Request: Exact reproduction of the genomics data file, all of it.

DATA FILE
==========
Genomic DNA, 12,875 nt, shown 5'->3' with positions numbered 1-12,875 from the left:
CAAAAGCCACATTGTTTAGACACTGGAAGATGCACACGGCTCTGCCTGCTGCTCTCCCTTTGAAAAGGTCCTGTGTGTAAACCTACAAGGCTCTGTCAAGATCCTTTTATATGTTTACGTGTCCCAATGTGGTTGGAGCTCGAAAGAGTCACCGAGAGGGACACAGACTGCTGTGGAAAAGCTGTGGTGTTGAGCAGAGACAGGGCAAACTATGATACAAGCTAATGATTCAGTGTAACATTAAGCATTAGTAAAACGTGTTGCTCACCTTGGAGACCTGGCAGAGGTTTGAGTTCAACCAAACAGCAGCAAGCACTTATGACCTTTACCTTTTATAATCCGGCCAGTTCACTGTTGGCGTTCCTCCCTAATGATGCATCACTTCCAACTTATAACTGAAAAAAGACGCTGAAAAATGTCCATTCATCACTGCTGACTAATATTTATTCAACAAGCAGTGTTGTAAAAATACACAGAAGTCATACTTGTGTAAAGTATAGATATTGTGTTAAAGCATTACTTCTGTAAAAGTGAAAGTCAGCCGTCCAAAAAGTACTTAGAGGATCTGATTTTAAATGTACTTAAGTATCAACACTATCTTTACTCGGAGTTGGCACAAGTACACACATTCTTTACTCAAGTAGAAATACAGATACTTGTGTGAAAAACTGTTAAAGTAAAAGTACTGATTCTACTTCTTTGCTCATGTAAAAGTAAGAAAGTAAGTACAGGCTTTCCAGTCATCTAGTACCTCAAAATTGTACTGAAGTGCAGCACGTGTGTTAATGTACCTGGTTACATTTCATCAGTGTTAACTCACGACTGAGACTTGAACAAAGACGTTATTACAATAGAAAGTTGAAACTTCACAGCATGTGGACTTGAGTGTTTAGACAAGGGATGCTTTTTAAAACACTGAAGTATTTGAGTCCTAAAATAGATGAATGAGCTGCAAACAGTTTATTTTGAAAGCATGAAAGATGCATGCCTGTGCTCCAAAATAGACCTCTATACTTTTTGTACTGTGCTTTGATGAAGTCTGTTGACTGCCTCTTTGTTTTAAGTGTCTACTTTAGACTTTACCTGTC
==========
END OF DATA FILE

Genomic DNA, 12,875 nt, shown 5'->3' with positions numbered 1-12,875 from the left:
CAAAAGCCACATTGTTTAGACACTGGAAGATGCACACGGCTCTGCCTGCTGCTCTCCCTTTGAAAAGGTCCTGTGTGTAAACCTACAAGGCTCTGTCAAGATCCTTTTATATGTTTACGTGTCCCAATGTGGTTGGAGCTCGAAAGAGTCACCGAGAGGGACACAGACTGCTGTGGAAAAGCTGTGGTGTTGAGCAGAGACAGGGCAAACTATGATACAAGCTAATGATTCAGTGTAACATTAAGCATTAGTAAAACGTGTTGCTCACCTTGGAGACCTGGCAGAGGTTTGAGTTCAACCAAACAGCAGCAAGCACTTATGACCTTTACCTTTTATAATCCGGCCAGTTCACTGTTGGCGTTCCTCCCTAATGATGCATCACTTCCAACTTATAACTGAAAAAAGACGCTGAAAAATGTCCATTCATCACTGCTGACTAATATTTATTCAACAAGCAGTGTTGTAAAAATACACAGAAGTCATACTTGTGTAAAGTATAGATATTGTGTTAAAGCATTACTTCTGTAAAAGTGAAAGTCAGCCGTCCAAAAAGTACTTAGAGGATCTGATTTTAAATGTACTTAAGTATCAACACTATCTTTACTCGGAGTTGGCACAAGTACACACATTCTTTACTCAAGTAGAAATACAGATACTTGTGTGAAAAACTGTTAAAGTAAAAGTACTGATTCTACTTCTTTGCTCATGTAAAAGTAAGAAAGTAAGTACAGGCTTTCCAGTCATCTAGTACCTCAAAATTGTACTGAAGTGCAGCACGTGTGTTAATGTACCTGGTTACATTTCATCAGTGTTAACTCACGACTGAGACTTGAACAAAGACGTTATTACAATAGAAAGTTGAAACTTCACAGCATGTGGACTTGAGTGTTTAGACAAGGGATGCTTTTTAAAACACTGAAGTATTTGAGTCCTAAAATAGATGAATGAGCTGCAAACAGTTTATTTTGAAAGCATGAAAGATGCATGCCTGTGCTCCAAAATAGACCTCTATACTTTTTGTACTGTGCTTTGATGAAGTCTGTTGACTGCCTCTTTGTTTTAAGTGTCTACTTTAGACTTTACCTGTC